Russia causes “serious deterioration” of European security – EU | European Union


The EU’s top diplomat accused Russia of creating “a serious deterioration of the security situation in Europe” while calling for dialogue to avoid conflict in Ukraine.

Josep Borrell, the EU’s high representative for foreign policy, was responding to Vladimir Putin’s proposals for security guarantees for Russia that would effectively rewrite the post-Cold War order.

Russia last week presented a list of highly controversial security demands, including a ban on Ukraine entering NATO and a limit on deployments of troops and weapons on the eastern flank of the United States. alliance – effectively bringing NATO forces back to where they were in 1997, before an eastward expansion.

The Kremlin’s proposals have been handed over to the US and NATO, but the EU is part of the West’s coordinated response to Russia’s military build-up on the border with Ukraine.

On Wednesday, Borrell met with US Secretary of State Antony Blinken, where they “took note” of Russia’s proposals, according to an EU calling account. “They stressed that any further military aggression against Ukraine would have massive consequences and high costs,” the EU statement said.

A spokesperson for the US State Department used similar language to describe the exchange: “They stressed the need for coordinated action to support the sovereignty and territorial integrity of Ukraine and reaffirmed that any further Russian military aggression against Ukraine would have massive consequences for the Federation. from Russia.

Russia has massed around 100,000 troops on his side of the border with Ukraine, while Putin has stepped up his rhetoric, raising fears that he is looking for a pretext for an invasion. Earlier this month, the Russian president said the war in eastern Ukraine – where Ukrainian government troops have been fighting Russian-backed rebels since 2014 – looked like genocide.

EU leaders refrained from detailing specific sanctions against Russia, but last week agreed that “any further military aggression against Ukraine will have massive consequences and a high cost in response.”

NATO called on Russia to withdraw its forces and said its relationship with Ukraine was a matter between Kiev and the 30 members of the transatlantic security alliance.

In his statement on Putin’s security proposals, Borrell said Europe’s security was under threat.

Listing the Kremlin’s recent foreign policy adventures, from Russia’s annexation of Crimea to its role in eastern Ukraine, to actions in the Georgian breakaway regions of South Ossetia and Abkhazia, as well as in Transnistria and support for Belarusian dictator Alexander Lukashenko, Borrell said. Russia’s actions had “resulted in a serious deterioration of the security situation in Europe.”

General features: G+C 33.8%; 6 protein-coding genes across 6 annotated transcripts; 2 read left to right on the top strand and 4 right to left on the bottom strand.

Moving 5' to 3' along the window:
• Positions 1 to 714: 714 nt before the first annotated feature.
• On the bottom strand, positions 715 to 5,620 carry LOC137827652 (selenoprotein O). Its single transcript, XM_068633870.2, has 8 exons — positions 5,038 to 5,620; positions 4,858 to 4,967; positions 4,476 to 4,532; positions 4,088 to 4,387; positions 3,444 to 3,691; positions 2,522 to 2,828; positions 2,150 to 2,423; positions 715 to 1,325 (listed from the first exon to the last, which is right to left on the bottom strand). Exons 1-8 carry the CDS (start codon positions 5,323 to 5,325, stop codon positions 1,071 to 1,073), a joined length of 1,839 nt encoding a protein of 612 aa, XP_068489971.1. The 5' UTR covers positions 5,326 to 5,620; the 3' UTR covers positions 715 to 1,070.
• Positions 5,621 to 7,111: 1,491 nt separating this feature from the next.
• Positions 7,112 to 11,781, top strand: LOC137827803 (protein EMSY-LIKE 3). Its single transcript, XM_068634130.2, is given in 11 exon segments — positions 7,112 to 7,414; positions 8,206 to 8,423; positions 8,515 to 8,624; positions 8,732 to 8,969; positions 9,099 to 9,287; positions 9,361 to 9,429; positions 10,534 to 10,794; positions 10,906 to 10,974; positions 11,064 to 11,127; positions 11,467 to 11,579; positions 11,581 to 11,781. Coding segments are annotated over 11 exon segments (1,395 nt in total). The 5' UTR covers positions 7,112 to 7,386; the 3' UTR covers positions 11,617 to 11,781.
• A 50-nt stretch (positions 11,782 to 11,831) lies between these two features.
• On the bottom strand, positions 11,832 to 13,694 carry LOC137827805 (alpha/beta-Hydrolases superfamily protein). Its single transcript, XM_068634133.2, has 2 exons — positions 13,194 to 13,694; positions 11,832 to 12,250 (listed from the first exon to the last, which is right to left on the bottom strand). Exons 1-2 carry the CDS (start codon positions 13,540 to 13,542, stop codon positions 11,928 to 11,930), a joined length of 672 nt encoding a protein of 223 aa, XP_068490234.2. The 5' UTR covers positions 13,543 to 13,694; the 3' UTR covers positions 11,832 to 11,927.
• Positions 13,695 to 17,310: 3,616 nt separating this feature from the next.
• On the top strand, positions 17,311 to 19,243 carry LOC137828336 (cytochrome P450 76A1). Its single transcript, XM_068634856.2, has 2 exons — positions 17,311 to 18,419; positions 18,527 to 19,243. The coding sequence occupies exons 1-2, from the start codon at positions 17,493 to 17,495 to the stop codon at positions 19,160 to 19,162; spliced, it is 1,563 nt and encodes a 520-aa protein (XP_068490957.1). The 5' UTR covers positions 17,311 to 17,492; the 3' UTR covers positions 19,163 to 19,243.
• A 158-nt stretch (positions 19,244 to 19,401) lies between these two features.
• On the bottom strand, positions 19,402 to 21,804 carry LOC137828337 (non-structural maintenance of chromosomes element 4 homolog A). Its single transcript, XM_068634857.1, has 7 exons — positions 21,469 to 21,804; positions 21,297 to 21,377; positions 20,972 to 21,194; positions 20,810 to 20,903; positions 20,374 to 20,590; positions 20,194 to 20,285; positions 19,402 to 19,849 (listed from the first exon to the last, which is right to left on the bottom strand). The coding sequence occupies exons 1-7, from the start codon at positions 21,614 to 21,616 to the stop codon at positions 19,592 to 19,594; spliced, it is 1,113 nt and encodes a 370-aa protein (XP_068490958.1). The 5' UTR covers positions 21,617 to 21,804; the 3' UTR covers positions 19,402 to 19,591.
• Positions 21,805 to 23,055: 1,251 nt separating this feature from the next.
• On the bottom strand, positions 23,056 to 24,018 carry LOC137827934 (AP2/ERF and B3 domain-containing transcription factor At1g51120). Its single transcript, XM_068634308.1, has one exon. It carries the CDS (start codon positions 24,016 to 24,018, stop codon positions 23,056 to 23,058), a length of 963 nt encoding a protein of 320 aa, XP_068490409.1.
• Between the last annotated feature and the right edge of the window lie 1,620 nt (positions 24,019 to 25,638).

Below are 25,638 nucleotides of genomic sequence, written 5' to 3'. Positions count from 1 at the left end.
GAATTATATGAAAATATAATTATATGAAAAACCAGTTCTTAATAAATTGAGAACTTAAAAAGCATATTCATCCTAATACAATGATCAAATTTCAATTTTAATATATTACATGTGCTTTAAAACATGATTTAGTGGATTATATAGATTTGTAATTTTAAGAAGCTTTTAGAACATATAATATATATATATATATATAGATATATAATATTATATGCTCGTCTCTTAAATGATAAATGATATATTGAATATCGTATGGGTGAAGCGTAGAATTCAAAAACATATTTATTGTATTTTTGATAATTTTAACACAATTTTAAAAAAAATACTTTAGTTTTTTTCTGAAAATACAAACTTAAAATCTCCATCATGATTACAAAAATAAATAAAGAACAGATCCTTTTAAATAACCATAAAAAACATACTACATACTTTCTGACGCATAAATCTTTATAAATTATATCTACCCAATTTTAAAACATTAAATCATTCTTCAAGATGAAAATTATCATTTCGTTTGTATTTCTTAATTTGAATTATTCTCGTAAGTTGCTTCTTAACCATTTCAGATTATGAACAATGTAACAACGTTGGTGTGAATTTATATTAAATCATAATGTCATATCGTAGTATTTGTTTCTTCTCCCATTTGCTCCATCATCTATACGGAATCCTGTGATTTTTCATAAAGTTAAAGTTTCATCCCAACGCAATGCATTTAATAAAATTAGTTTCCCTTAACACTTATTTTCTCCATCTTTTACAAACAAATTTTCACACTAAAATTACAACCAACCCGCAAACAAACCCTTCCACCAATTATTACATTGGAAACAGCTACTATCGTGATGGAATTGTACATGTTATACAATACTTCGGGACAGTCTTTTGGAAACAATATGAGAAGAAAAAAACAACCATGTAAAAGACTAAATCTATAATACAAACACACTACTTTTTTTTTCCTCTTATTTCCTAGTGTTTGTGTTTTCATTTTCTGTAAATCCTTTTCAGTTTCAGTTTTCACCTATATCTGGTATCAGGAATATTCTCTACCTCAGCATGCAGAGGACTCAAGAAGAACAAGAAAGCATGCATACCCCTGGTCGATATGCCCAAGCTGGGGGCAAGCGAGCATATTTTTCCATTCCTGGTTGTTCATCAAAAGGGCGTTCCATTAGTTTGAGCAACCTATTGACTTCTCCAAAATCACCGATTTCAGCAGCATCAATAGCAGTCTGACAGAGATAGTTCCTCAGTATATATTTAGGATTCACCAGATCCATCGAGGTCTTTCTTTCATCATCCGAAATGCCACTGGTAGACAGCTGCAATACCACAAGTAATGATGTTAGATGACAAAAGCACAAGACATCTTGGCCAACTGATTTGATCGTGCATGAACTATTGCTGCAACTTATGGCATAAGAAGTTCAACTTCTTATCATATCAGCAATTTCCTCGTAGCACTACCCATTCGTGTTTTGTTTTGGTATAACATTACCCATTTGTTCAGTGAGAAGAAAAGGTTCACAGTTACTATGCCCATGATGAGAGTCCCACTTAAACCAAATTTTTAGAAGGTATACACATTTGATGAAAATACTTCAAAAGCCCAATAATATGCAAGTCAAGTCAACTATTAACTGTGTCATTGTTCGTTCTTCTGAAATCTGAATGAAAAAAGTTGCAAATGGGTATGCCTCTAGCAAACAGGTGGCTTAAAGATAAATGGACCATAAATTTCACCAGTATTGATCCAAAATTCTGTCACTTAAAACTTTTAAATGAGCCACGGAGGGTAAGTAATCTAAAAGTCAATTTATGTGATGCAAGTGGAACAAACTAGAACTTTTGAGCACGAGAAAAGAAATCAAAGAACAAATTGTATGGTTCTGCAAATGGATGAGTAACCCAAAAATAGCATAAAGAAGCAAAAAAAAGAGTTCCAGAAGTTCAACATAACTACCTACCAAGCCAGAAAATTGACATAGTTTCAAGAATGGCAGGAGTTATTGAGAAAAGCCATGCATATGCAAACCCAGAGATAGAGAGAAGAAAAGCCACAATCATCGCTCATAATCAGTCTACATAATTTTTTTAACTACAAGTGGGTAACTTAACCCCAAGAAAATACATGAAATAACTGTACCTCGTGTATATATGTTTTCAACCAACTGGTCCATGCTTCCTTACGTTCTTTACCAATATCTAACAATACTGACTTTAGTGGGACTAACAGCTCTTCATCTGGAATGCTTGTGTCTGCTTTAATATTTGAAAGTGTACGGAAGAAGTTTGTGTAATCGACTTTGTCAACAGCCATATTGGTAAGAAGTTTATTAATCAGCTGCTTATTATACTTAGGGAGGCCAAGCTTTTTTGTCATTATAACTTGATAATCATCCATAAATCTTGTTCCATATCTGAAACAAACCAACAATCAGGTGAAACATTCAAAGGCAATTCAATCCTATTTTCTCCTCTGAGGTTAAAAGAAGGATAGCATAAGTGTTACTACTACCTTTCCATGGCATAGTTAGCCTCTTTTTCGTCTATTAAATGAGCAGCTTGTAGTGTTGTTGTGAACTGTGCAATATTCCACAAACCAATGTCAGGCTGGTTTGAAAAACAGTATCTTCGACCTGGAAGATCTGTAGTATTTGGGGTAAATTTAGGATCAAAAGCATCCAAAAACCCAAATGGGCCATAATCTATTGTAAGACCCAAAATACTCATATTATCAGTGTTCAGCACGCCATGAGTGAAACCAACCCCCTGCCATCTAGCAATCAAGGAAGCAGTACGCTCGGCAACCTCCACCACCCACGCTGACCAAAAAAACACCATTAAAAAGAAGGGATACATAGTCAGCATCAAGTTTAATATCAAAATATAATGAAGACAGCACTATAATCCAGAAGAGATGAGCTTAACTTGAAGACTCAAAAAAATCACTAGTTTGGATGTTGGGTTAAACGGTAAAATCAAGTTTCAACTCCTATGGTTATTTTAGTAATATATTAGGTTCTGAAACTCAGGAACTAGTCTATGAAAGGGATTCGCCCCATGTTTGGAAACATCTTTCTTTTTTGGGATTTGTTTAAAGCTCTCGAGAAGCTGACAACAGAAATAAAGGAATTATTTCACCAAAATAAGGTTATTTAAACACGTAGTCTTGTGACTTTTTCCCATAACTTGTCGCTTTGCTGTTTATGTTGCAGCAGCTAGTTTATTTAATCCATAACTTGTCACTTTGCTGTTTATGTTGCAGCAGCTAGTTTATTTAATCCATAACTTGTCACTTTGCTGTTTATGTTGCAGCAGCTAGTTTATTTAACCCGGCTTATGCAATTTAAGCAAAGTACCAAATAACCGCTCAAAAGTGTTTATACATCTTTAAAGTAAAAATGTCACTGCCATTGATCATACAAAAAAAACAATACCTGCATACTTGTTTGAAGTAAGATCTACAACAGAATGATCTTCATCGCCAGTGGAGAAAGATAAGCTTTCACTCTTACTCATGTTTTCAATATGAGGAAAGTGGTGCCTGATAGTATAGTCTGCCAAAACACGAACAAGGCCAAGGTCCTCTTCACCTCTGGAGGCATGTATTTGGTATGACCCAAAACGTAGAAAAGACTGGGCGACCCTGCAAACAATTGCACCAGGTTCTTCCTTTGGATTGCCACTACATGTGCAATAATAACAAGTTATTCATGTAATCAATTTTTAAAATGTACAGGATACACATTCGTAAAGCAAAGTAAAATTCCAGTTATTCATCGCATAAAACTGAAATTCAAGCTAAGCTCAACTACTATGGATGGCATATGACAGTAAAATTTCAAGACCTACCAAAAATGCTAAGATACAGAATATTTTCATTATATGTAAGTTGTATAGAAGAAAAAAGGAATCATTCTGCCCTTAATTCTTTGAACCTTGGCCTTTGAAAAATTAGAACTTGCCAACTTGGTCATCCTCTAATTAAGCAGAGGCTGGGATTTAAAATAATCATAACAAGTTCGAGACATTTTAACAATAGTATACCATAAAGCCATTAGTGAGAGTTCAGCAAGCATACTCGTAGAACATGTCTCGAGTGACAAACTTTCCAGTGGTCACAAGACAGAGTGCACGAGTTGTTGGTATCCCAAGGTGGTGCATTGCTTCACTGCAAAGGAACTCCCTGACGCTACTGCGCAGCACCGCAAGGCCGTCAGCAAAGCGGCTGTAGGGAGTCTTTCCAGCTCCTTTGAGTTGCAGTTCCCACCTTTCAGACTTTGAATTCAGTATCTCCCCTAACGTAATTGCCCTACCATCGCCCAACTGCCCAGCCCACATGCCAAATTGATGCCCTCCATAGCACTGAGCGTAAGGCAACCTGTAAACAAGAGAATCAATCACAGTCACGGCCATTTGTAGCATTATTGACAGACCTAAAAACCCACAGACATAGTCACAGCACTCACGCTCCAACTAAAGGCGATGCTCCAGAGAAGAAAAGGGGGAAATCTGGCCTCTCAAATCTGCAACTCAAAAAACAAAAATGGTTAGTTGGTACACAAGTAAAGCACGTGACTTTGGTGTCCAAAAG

“The EU believes that dialogue, negotiation and cooperation are the only means to overcome differences and to establish peace,” said Borrell, citing the need to respect international commitments, in particular through the Organization for Security and Cooperation in Europe.

The OSCE on Wednesday announced an agreement between Russia and Ukraine to restore a ceasefire.

“I was delighted that the participants expressed their firm determination to fully adhere to the measures aimed at strengthening the ceasefire agreement of 22 July 2020,” said Mikko Kinnunen, OSCE Special Envoy to Ukraine . “This is of the utmost importance to people living on both sides of the contact line. “

The OSCE has an observer mission in Donbass and reported five times as many daily ceasefire violations this month compared to December 2020. Ceasefire violations include explosions and gunfire. gunfire, which observers recorded despite movement restrictions and GPS jamming. signals on OSCE drones.

The deal was reached at a meeting of Ukrainian, Russian and OSCE officials – known as the Trilateral Contact Group – and representatives of the Kremlin-backed self-proclaimed People’s Republics of Donetsk and Luhansk.

Numerous ceasefires have been concluded and failed since the conflict began in 2014. More than 14,000 people have been killed, while the region’s economy has been devastated.


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